Over the Fourth of July holiday, Zoë Kravitz made headlines when she married her longtime boyfriend, Karl Glusman, in Paris. Her famous parents, Lenny Kravitz and Lisa Bonet, attended, along with step dad Jason Momoa, Denzel Washington, Donald Glover, and most of the cast of Big Little Lies, including Reese Witherspoon, Laura Dern, and Shailene Woodley. The rehearsal dinner held at the storied Restaurant Lapérouse near the Pont Neuf was “a tremendously joyous party,” co-owner Grégory Lentz told People. “There was so much love in the room. There were toasts and they were moving into tequila when I left.”
That comment about tequila caught my eye, and reminded me of another celebrity tidbit from earlier this year: In a Twitter video that went viral on the night of the Oscars, newly-minted best supporting actress Regina King watched in a bit of a daze as her name was engraved on the Oscar statue. She then turns to the camera, points to the entryway to the Governors Ball, and says, “I’m going to have a tequila in there. I’m going with what does me well.”
These two celebrity anecdotes illustrate an interesting fact, which is that tequila is now not only popular and widely served—luxury tequila has been making inroads for at least a decade now—but it is also perceived by many to be “healthy” or at the very least, “clean.” It’s what you drink if you are conscious about "wellness."
Consider the evidence: Actresses who stroll the red carpet in form-fitting gowns drink tequila. So do influencers posting their abs live from Fire Island, as well as Peloton moms from Greenwich, and CrossFitters devoted to meal prep. And these affluent, motivated consumers are just the vanguard of a larger trend. Strong sales of tequila drove overall growth in the spirits industry in 2018, according to Nielson, in particular in restaurants and at luxury or premium price points. There’s plenty of reason to think tequila sales will continue to climb. White and silver tequilas, anejos, and mezcals are the fastest-growing categories in what is shaping up to be a highly-fragmented market.
Once identified with only a few players (Jose Cuervo, Patron) and favored by hard-partying frat boys and bachelorettes, tequila is now the drink of choice for the wellness-minded, educated consumer. When you stop and think about it, that’s a remarkable marketing story.
“People talk about tequila as the only paleo-friendly spirit because it doesn’t use grain or wheat,” says Stefan Wigand, the co-founder and CMO of Madre Mezcal, one of the dozens of small-batch brands growing in popularity. “The wife of our CEO is a big-time paleo expert and, for her, agave spirits are the one and only option.”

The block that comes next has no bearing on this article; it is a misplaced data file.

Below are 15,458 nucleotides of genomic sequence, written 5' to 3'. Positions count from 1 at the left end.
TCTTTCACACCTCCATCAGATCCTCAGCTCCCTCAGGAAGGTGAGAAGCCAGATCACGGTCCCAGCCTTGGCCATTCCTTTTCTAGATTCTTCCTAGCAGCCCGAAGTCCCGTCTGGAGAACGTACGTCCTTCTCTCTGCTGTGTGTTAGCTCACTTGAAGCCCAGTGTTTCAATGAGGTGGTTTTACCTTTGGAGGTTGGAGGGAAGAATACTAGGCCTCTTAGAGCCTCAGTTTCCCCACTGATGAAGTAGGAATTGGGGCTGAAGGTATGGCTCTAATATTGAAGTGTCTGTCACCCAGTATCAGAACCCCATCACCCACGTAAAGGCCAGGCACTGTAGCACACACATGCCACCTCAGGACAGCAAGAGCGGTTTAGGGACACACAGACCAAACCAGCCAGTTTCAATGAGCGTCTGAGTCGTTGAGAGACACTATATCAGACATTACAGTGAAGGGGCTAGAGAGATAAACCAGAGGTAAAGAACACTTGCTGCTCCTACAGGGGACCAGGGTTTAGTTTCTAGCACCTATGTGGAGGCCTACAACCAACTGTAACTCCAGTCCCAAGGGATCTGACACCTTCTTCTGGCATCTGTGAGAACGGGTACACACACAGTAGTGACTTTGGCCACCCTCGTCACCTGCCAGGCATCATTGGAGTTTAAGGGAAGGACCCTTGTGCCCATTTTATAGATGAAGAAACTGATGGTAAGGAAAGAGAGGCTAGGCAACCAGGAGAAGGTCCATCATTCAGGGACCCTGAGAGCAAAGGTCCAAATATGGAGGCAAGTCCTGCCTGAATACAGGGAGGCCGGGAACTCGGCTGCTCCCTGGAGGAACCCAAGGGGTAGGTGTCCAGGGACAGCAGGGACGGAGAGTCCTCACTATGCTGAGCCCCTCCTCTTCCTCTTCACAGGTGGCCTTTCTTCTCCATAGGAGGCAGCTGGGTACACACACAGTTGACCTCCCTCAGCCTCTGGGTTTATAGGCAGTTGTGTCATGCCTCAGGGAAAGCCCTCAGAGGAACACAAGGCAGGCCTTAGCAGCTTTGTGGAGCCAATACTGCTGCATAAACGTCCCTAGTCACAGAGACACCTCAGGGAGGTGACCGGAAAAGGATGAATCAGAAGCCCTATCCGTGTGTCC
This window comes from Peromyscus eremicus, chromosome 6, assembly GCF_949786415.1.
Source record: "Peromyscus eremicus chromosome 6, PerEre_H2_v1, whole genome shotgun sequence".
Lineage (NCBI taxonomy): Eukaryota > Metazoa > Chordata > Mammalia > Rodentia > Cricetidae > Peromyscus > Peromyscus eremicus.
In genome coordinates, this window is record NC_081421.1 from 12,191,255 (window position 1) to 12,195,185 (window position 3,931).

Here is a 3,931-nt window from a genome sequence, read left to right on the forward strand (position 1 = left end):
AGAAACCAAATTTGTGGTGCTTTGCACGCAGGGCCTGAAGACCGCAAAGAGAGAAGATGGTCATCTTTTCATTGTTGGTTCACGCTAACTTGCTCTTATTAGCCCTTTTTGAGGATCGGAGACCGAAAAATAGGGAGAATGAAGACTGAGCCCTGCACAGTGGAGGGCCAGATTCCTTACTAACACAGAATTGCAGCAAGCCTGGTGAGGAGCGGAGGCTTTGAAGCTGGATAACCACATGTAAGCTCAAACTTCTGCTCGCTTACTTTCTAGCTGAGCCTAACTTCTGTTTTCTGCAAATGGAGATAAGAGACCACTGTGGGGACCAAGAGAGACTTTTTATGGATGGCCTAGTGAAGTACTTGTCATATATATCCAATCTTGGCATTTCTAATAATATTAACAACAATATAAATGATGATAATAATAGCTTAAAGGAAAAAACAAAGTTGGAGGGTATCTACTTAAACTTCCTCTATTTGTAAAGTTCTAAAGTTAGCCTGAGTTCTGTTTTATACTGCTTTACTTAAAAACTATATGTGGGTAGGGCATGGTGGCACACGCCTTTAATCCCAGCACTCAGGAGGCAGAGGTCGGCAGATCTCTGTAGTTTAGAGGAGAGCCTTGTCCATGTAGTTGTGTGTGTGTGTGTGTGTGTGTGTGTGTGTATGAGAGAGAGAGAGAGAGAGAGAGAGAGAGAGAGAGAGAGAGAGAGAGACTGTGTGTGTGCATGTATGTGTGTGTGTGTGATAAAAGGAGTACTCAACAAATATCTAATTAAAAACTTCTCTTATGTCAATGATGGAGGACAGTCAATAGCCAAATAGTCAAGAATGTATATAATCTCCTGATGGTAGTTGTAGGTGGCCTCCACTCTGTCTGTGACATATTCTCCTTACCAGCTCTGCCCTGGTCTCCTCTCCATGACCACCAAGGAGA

How did this come to pass? As likely as not, it started where most wellness trends take root, which is to say Los Angeles. Tequila always had a stronger presence in Southern California, and its cultural caché has only increased in recent years. First there was the explosion of upscale Mexican dining on the West Coast and elsewhere, then there was the headline-grabbing sale of George Clooney’s Casamigos brand, and that was followed by what you might call the “Pujol factor”—the rise of Mexico City as the ultimate restaurant destination.
Meanwhile, interest in paleo and then keto diets infused the tequila narrative with that crucial wellness component, one that transformed having a strong drink from a seemingly guilty pleasure into an act of quasi-discipline. Though the subreddits and online conversations devoted to these diets feature sharp disagreement on the matter, a popular assertion holds that tequila—particularly clear, 100% agave tequila—is made in such a way that your system can process it more efficiently. (Science does not particularly bolster this claim, but that’s not the point.)
Thanks to the idea that you can get a little buzzed without sacrificing your beach body, drinking tequila has become a status symbol, a not-so-subtle flex. “In New York, it’s still, ‘Get me a vodka soda, babe,’ but New York is five years behind us; in L.A., everywhere you turn, it’s ‘Tequila soda, babe,” says Matt Landes, the founder and CEO of Cocktail Academy, an L.A. company that consults on bar programs.
Landes says he now advises clients to devote incremental shelf space to tequila—stocking a wide variety of brands and types—whether a restaurant’s menu is primarily Mexican, or not. The bottles are designed in an interesting way, and stand out against the relatively homogenous rows of vodka and gin. The fact that many tequilas are produced in small batches lends it a farm-to-table vibe attuned to the times, he explains. And more restaurants and bars are creating elaborate, bar-top stations of garnishes like cilantro, cucumber, and chili peppers, to create atmosphere and a sense of theater for diners. Once this beachhead is established, he notes, there will be little incentive on a restaurant’s part to take it away.
The trend is as pronounced at special events, particularly weddings, Landes adds. Where tequila once might be reserved for a round of groomsmen’s shots or that one extra-salty aunt’s extra-salty margaritas, guests now ask for a variety of tequilas by name and as often as not drink it neat. While we have no reporting to suggest that Reese or Shailene toasted Zoë with a glass of silvery-smoky goodness, it would absolutely be on trend for the Big Little Lies crowd to do just that.